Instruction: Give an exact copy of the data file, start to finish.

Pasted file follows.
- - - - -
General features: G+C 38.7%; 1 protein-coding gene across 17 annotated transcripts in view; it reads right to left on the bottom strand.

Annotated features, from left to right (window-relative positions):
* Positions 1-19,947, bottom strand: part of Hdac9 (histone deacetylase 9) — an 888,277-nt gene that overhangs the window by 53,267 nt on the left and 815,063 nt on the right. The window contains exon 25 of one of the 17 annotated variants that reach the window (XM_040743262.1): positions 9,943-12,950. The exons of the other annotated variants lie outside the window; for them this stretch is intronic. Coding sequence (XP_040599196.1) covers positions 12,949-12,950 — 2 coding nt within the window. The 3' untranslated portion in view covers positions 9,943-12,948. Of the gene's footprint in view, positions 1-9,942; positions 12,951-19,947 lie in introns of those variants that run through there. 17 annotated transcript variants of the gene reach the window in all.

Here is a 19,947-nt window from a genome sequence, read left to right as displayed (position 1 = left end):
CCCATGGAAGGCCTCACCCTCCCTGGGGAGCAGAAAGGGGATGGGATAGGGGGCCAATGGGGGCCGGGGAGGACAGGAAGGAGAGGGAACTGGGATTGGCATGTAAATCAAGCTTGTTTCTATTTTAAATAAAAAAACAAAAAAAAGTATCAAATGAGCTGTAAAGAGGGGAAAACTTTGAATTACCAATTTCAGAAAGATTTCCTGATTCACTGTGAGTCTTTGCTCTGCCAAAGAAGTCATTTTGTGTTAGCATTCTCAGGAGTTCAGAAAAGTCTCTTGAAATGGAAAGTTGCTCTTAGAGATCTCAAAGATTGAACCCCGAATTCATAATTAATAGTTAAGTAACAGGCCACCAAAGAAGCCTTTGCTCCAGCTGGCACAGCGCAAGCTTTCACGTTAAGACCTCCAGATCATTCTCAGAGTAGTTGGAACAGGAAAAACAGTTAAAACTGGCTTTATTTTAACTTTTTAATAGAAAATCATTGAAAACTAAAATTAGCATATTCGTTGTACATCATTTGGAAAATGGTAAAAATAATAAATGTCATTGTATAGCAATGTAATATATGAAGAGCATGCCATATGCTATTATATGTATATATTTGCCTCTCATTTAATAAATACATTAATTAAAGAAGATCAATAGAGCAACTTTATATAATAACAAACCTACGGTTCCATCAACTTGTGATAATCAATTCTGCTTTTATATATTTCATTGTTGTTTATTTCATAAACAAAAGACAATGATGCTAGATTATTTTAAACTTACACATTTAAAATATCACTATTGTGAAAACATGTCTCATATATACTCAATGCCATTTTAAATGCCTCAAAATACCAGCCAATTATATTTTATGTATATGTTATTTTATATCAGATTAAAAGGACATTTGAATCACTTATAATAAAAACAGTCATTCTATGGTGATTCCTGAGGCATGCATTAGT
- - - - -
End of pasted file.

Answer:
General features: G+C 38.7%; 1 protein-coding gene across 17 annotated transcripts in view; it reads right to left on the bottom strand.

Annotated features, from left to right (window-relative positions):
* Positions 1-19,947, bottom strand: part of Hdac9 (histone deacetylase 9) — an 888,277-nt gene that overhangs the window by 53,267 nt on the left and 815,063 nt on the right. The window contains exon 25 of one of the 17 annotated variants that reach the window (XM_040743262.1): positions 9,943-12,950. The exons of the other annotated variants lie outside the window; for them this stretch is intronic. Coding sequence (XP_040599196.1) covers positions 12,949-12,950 — 2 coding nt within the window. The 3' untranslated portion in view covers positions 9,943-12,948. Of the gene's footprint in view, positions 1-9,942; positions 12,951-19,947 lie in introns of those variants that run through there. 17 annotated transcript variants of the gene reach the window in all.

Here is a 19,947-nt window from a genome sequence, read left to right as displayed (position 1 = left end):
CCCATGGAAGGCCTCACCCTCCCTGGGGAGCAGAAAGGGGATGGGATAGGGGGCCAATGGGGGCCGGGGAGGACAGGAAGGAGAGGGAACTGGGATTGGCATGTAAATCAAGCTTGTTTCTATTTTAAATAAAAAAACAAAAAAAAGTATCAAATGAGCTGTAAAGAGGGGAAAACTTTGAATTACCAATTTCAGAAAGATTTCCTGATTCACTGTGAGTCTTTGCTCTGCCAAAGAAGTCATTTTGTGTTAGCATTCTCAGGAGTTCAGAAAAGTCTCTTGAAATGGAAAGTTGCTCTTAGAGATCTCAAAGATTGAACCCCGAATTCATAATTAATAGTTAAGTAACAGGCCACCAAAGAAGCCTTTGCTCCAGCTGGCACAGCGCAAGCTTTCACGTTAAGACCTCCAGATCATTCTCAGAGTAGTTGGAACAGGAAAAACAGTTAAAACTGGCTTTATTTTAACTTTTTAATAGAAAATCATTGAAAACTAAAATTAGCATATTCGTTGTACATCATTTGGAAAATGGTAAAAATAATAAATGTCATTGTATAGCAATGTAATATATGAAGAGCATGCCATATGCTATTATATGTATATATTTGCCTCTCATTTAATAAATACATTAATTAAAGAAGATCAATAGAGCAACTTTATATAATAACAAACCTACGGTTCCATCAACTTGTGATAATCAATTCTGCTTTTATATATTTCATTGTTGTTTATTTCATAAACAAAAGACAATGATGCTAGATTATTTTAAACTTACACATTTAAAATATCACTATTGTGAAAACATGTCTCATATATACTCAATGCCATTTTAAATGCCTCAAAATACCAGCCAATTATATTTTATGTATATGTTATTTTATATCAGATTAAAAGGACATTTGAATCACTTATAATAAAAACAGTCATTCTATGGTGATTCCTGAGGCATGCATTAGT